In the land of Beasties and truth, there can almost always be an upside if you want one. One of the most useful mechanisms of my disorder is an enhanced ability to filter both internal and external “noise.” Our brains all have filtering capabilities. If our minds had to process every sight and sound input fed into it, we would, in short order, go completely mad. My mind has honed this designed feature into a craft. I instantaneously forget and ignore things on a constantly evolving and complicated list of what my brain has deemed “unimportant.” I am only aware of it to the point where I have caught myself in retrospect filtering out details of conversations or drifting off to sleep during redundant lectures. At some point information passes through a gate that says, “I already know this” or “This is not vital for me to think about now,” and my brain automatically diverts energy into more important functions. One may say my brain is constantly training itself to become more efficient. (Though that “one” may only be me.)

This is why I love the ever automating of tasks that I imagine were much more arduous before the advent of computers. All the typing and paperwork and filing, all becoming more efficient everyday. This isn’t even to mention analyzing data. If you didn’t know, here’s a short history lesson on the rise of the personal computer: one of the biggest catalysts for the proliferation of desktop computers was the invention of the spreadsheet. The short time that calculations and record keeping a spreadsheet made us capable of was a businessman’s wet dream. It cut the time it took to calculate models into previously unimaginable fractions of the time it took before. Additionally, desktop computers and spreadsheets made these calculations affordable for lay people as well.

Decades later, and with rise of mobile technology, the momentum of innovation in business runs the same course, if not at an exponential pace: make business faster, easier, less expensive and more efficient. Through divine chemistry and what I imagine is some level of psychological conditioning growing up with computers (part of the first generation to do so), I am exceptionally suited to imagine ways in which mundane and time consuming tasks, such as data entry, can be made to go faster, become automated or be completely eliminated through my natural talent of filtering out the unimportant “noise” and distilling only vital information.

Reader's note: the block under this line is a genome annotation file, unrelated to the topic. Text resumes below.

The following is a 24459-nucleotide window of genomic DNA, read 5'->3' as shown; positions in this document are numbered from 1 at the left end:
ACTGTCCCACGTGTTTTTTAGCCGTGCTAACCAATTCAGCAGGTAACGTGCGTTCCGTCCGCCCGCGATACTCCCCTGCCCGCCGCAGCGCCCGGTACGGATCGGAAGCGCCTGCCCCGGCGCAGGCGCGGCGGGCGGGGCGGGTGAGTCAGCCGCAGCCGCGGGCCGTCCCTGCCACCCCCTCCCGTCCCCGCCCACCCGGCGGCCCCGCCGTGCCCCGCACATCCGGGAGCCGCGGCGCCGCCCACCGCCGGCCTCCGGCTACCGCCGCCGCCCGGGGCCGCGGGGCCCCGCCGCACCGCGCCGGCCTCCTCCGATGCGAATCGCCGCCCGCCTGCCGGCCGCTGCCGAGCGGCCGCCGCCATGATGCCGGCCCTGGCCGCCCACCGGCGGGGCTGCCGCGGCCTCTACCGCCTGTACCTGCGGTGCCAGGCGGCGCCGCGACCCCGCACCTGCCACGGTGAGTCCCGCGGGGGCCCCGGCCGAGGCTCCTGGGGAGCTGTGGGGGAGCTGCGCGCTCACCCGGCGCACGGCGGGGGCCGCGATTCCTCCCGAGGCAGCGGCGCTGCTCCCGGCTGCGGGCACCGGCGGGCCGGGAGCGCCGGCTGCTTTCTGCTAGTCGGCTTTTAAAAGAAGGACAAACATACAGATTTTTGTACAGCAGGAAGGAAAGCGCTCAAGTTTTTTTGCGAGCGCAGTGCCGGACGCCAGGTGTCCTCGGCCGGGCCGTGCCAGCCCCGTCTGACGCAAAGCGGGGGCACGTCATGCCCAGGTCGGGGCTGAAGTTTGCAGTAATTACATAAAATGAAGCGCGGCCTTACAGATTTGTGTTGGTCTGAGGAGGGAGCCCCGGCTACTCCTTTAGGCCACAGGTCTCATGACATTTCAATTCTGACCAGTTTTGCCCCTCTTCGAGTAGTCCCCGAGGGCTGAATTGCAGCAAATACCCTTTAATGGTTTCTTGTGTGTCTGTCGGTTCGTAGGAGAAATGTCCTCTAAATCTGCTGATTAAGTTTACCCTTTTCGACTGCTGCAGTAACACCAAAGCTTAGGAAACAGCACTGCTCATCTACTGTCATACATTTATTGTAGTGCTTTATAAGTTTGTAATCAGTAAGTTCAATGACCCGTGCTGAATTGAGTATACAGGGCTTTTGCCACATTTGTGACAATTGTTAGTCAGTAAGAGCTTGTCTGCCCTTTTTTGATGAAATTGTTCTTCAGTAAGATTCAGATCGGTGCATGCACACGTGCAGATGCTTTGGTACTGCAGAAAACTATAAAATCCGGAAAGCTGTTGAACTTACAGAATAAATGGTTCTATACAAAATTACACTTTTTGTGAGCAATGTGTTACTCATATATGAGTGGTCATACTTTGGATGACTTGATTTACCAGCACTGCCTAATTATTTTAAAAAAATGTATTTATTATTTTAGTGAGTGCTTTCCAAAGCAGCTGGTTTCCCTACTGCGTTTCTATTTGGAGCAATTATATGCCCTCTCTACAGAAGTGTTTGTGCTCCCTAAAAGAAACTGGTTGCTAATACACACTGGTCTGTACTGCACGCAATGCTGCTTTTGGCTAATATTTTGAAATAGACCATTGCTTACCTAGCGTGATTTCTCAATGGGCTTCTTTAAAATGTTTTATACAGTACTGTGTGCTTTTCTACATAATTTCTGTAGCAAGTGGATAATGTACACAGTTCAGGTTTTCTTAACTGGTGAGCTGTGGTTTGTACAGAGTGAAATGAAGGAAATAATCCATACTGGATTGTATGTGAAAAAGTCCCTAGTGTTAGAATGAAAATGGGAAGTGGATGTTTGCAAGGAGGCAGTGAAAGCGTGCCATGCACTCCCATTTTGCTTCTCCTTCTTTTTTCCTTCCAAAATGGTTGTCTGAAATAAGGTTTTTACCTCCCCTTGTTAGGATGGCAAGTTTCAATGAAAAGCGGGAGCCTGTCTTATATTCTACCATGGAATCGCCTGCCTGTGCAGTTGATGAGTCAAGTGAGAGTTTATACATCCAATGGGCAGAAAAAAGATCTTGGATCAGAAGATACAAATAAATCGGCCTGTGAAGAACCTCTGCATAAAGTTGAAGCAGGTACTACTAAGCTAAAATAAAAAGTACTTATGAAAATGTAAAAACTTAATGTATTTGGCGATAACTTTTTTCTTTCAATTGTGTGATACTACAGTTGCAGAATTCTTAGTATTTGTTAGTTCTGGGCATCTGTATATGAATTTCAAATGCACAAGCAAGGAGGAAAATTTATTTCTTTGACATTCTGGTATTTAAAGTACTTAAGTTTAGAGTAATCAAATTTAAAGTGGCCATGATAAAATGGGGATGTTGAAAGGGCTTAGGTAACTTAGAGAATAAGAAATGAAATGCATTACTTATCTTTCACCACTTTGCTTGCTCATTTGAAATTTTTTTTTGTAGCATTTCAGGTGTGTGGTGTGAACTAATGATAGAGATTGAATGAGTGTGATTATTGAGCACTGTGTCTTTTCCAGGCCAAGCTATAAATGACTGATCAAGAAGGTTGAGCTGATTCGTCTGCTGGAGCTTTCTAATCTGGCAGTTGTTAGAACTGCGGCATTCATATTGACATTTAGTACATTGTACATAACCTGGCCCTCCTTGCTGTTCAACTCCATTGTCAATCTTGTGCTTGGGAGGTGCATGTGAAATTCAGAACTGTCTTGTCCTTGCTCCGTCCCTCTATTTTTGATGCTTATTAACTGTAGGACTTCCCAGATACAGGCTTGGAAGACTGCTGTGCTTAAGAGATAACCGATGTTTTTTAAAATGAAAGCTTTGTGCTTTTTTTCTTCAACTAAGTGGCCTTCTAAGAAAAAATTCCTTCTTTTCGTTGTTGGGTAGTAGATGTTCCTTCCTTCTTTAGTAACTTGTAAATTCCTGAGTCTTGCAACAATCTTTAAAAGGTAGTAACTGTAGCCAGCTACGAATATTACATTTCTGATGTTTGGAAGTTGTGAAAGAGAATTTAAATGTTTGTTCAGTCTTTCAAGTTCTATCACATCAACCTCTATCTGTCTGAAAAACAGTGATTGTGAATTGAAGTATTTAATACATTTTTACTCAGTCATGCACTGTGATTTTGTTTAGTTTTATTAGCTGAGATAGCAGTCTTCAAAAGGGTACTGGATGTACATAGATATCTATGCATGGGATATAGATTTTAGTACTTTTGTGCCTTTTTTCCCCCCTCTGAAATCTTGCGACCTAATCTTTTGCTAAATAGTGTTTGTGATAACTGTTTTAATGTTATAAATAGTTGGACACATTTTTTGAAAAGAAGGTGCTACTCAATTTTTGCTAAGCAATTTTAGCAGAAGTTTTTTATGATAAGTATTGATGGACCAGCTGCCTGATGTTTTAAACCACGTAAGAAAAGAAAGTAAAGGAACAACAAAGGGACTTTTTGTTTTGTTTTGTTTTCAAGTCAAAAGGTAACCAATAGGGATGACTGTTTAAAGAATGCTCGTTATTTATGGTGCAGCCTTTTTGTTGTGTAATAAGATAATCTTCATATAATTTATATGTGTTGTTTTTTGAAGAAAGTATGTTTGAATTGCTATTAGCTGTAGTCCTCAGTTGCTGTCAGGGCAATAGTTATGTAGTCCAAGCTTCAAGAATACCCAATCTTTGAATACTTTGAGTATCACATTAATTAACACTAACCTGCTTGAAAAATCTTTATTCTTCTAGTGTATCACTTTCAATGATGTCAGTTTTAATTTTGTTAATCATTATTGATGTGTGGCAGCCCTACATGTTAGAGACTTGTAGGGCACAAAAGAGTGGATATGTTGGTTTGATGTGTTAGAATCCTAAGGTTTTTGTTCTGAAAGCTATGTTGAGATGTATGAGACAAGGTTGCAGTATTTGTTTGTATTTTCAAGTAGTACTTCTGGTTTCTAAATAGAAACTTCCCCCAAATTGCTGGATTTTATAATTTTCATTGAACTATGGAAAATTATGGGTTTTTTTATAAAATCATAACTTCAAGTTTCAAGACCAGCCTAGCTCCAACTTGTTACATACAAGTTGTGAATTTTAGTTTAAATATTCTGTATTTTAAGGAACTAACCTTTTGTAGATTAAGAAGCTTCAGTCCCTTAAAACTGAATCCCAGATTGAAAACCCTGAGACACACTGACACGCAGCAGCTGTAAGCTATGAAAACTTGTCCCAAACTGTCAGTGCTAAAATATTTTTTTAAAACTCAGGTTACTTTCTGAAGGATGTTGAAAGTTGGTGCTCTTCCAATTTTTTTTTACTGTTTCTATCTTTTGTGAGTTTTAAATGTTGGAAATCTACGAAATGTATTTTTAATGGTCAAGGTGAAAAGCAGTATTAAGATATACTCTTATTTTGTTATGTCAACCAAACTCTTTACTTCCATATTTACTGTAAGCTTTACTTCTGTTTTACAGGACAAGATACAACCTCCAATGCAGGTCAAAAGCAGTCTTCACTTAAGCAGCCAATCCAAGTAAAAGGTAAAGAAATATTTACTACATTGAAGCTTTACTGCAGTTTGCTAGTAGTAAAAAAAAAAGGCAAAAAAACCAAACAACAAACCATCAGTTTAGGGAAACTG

In other words, I am, by design and to my advantage, perfectly suited to innovate in business. So I have that going for me.

Thank you!

If you’re still here with me (and why wouldn’t you be? I’m hilarious), I thank you. I do not expose my shortcomings in vanity, but for the purpose that those who read about them walk away with a renewed perspective on the people around them. Or even themselves; that would be cool, too.

Happy Beastie ADHD Awareness Month!

If you would like additional information on what it is like to walk in the shoes of someone with “impaired executive functions” such as myself, I recently came across this fine listicle: 20 Things to Remember If You Love a Person with ADD. Disclaimer: I don’t appreciate that it claims that ADD’ed people are difficult to love (as if!) and disapprove publicly of listicles in general for the purposes of disseminating important information. However, the bulk of the content is redeeming enough to recommend.